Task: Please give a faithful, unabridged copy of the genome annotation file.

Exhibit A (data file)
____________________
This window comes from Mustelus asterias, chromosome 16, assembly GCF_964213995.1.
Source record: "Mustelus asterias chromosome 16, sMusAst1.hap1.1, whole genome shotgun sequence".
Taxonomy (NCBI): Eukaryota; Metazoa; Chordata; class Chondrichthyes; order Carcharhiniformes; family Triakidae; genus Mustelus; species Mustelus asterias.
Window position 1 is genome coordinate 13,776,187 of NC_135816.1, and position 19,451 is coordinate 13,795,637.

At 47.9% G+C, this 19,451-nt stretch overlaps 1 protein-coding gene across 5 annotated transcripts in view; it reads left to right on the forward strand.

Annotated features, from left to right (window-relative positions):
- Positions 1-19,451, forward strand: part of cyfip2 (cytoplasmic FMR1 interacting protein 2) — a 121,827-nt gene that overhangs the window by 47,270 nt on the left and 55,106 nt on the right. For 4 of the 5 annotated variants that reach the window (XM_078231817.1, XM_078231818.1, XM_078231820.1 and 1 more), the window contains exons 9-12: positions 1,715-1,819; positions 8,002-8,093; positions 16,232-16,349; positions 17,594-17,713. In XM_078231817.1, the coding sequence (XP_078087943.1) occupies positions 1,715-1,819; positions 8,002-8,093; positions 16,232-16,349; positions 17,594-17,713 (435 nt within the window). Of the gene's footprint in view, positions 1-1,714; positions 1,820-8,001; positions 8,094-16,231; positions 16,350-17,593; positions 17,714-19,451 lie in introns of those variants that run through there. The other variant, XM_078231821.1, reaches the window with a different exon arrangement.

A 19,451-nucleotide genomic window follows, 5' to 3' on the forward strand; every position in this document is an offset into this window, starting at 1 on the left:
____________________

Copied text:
This window comes from Mustelus asterias, chromosome 16, assembly GCF_964213995.1.
Source record: "Mustelus asterias chromosome 16, sMusAst1.hap1.1, whole genome shotgun sequence".
Taxonomy (NCBI): Eukaryota; Metazoa; Chordata; class Chondrichthyes; order Carcharhiniformes; family Triakidae; genus Mustelus; species Mustelus asterias.
Window position 1 is genome coordinate 13,776,187 of NC_135816.1, and position 19,451 is coordinate 13,795,637.

At 47.9% G+C, this 19,451-nt stretch overlaps 1 protein-coding gene across 5 annotated transcripts in view; it reads left to right on the forward strand.

Annotated features, from left to right (window-relative positions):
- Positions 1-19,451, forward strand: part of cyfip2 (cytoplasmic FMR1 interacting protein 2) — a 121,827-nt gene that overhangs the window by 47,270 nt on the left and 55,106 nt on the right. For 4 of the 5 annotated variants that reach the window (XM_078231817.1, XM_078231818.1, XM_078231820.1 and 1 more), the window contains exons 9-12: positions 1,715-1,819; positions 8,002-8,093; positions 16,232-16,349; positions 17,594-17,713. In XM_078231817.1, the coding sequence (XP_078087943.1) occupies positions 1,715-1,819; positions 8,002-8,093; positions 16,232-16,349; positions 17,594-17,713 (435 nt within the window). Of the gene's footprint in view, positions 1-1,714; positions 1,820-8,001; positions 8,094-16,231; positions 16,350-17,593; positions 17,714-19,451 lie in introns of those variants that run through there. The other variant, XM_078231821.1, reaches the window with a different exon arrangement.

A 19,451-nucleotide genomic window follows, 5' to 3' on the forward strand; every position in this document is an offset into this window, starting at 1 on the left: